Throughout the world, Cummins Inc. meant diesels. The company designed, manufactured, distributed, and serviced diesel and natural gas engines, for transportation, construction, and power generation. In addition to the engines, it manufactured components, including filters, turbochargers, and aftertreatment, used with its own engines and with the systems of other manufacturers. The components and engines were all designed to increase power, improve efficiency, and reduce pollution from diesel engines of all sizes.
From its origins in a small Indiana town 100 years earlier, Cummins had prided itself on value-driven ethical standards. It operated worldwide under a formal Mission Statement: "We will demand that everything we do leads to a cleaner, healthier and safer environment." The mission statement had led to a detailed corporate Code of Conduct, and Supplier Code of Conduct, all based on the company’s Vision Statement: "Making people's lives better by unleashing the power of Cummins."
Cummins had driven its success on its ability to deliver engines and component systems that met increasingly strict emissions standards. Through extensive research and development it created diesels that complied to evolving standards, ranging engines for pickup trucks to the largest earth movers. Rather than spend research dollars, many other manufacturers had bowed out of the diesel market, leaving Cummins with a major market opportunity. Given its heavy R&D expense, Cummins had to find ways to spread the development costs over more units, leading it to expansion into global markets.
Cummins had found a business advantage in its early entry into China – first meeting China’s need for high quality diesel engines for trucking and off-road construction and later developing cleaner engines to address new emissions regulations that addressed China's critical problem with air pollution. Steve Chapman, Cummins Group Vice President - China and Russia, had established 50-50 joint ventures with vehicle manufacturers in China. As China experiences rapid industrial and urban growth in the late 20th and early 21st centuries, concerns for critical air pollution made vehicle emissions became a major concern, particularly in the largest cities.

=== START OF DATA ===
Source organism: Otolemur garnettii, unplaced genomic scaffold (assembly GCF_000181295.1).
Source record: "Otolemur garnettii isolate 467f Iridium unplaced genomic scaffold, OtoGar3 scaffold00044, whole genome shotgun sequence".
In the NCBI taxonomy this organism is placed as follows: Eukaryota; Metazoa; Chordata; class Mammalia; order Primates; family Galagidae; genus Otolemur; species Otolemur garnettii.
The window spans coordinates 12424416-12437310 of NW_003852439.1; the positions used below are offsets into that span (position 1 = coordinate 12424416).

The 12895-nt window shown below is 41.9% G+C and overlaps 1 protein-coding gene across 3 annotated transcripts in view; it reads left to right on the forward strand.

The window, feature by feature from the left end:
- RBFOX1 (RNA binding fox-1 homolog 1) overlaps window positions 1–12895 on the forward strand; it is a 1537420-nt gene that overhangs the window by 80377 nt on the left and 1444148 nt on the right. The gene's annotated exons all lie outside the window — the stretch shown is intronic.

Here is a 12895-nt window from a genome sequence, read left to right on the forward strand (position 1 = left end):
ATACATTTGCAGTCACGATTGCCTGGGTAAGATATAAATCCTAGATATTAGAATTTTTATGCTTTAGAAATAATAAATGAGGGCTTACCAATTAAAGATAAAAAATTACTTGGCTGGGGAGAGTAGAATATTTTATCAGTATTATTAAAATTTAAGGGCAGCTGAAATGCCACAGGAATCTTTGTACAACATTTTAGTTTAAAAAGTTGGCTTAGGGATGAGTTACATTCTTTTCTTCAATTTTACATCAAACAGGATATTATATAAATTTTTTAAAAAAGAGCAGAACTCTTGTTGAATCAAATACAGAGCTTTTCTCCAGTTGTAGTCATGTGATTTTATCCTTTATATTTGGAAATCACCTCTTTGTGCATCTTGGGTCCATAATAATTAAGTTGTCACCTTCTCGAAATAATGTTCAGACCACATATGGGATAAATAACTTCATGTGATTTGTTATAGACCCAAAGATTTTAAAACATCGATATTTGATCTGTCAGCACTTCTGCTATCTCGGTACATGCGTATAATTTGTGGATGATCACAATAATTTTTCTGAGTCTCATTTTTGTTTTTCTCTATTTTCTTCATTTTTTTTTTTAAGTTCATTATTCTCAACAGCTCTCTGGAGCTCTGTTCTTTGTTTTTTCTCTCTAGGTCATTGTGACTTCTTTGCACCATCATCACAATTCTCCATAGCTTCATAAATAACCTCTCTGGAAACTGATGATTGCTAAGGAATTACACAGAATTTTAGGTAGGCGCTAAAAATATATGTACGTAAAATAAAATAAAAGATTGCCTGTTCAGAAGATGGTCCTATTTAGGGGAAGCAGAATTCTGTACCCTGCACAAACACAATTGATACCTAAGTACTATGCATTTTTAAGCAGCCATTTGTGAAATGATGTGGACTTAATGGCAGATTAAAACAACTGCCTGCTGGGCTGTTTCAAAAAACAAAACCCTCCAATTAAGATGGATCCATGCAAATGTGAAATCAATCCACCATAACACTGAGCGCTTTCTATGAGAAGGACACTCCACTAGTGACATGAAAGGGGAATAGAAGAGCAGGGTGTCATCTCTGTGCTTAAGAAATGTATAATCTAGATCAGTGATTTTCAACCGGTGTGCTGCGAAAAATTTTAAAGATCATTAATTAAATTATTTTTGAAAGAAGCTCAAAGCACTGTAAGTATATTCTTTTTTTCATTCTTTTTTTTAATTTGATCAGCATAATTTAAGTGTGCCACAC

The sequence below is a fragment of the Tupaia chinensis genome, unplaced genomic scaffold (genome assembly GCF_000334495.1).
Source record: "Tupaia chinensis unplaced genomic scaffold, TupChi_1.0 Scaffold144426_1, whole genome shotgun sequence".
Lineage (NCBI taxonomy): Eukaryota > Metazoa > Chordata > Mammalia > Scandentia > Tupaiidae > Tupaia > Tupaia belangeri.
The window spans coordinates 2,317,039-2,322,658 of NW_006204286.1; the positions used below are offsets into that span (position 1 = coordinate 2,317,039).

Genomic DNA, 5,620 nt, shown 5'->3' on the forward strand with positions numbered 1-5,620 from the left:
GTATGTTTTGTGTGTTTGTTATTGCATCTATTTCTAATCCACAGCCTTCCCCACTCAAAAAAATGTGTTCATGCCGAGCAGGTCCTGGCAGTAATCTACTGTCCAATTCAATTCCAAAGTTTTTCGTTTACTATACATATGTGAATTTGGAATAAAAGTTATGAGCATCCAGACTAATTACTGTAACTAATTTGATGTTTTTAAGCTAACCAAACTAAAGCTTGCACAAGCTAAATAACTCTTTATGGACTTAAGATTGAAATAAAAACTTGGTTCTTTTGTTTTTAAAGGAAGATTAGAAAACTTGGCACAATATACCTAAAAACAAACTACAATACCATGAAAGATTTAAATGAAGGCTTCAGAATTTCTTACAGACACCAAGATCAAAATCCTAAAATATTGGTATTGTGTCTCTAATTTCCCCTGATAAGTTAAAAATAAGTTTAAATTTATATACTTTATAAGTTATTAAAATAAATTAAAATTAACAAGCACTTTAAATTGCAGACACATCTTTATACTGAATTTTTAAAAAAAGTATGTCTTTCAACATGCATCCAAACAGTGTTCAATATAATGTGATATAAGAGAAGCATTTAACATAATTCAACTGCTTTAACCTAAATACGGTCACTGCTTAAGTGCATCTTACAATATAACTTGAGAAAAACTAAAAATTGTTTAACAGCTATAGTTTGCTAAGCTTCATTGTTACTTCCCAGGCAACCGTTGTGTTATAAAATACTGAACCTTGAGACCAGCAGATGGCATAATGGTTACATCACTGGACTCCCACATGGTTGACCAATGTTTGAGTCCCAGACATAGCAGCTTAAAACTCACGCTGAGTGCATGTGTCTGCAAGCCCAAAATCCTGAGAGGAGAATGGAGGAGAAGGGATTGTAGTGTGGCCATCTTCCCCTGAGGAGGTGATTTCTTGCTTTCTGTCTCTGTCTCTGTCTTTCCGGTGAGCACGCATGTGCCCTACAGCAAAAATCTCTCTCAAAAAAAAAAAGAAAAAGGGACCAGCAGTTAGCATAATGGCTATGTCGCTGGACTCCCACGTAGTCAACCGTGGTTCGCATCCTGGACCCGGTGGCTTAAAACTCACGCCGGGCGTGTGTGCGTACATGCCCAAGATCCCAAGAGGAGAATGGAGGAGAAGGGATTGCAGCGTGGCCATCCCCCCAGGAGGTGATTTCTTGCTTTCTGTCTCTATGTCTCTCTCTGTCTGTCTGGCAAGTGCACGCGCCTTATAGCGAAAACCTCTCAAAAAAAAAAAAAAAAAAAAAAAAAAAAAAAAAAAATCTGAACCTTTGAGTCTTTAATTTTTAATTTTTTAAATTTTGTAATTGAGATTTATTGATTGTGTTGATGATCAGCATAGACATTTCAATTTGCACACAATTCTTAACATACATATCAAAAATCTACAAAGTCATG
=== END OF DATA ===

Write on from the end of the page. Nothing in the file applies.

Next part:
Cummins had combined its global expertise with solutions developed in China for the China market. But the introduction of each new level of emissions standards came with regulatory uncertainty. To meet the needs of the China market, engines had to be less expensive and more fuel efficient than engines developed to meet similar standards in North America and the U.S. Even more challenging, the uncertainty around implementation of each new round of emissions standards made it difficult for Cummins to plan its manufacturing and meet its Mission Statement.
Chapman wondered if the company should change the way it handled government relations. Cummins’s approach in China had similarities to its approach in the United States before setting up the Washington office – Cummins engineers met informally with Chinese government experts to discuss regulations that would both help the environment and be feasible to implement. But implementation of China’s emission regulations had caused complications that suggested a broader approach to government regulations might be in order.
The questions facing Chapman came down to the company’s core values: How could Cummins’ stance as a leader in meeting air quality standards mesh with the complex realities of Chinese regulation? How could Cummins strengthen its relationship with the Chinese government and strengthen its position in the market? How could Cummins play a positive role as China addressed its environmental issues? What was the appropriate definition for strategy and functional excellence in governmental relations? Were there lessons in the U.S. model that could apply to China? Were approaches developed for China applicable to other developing countries?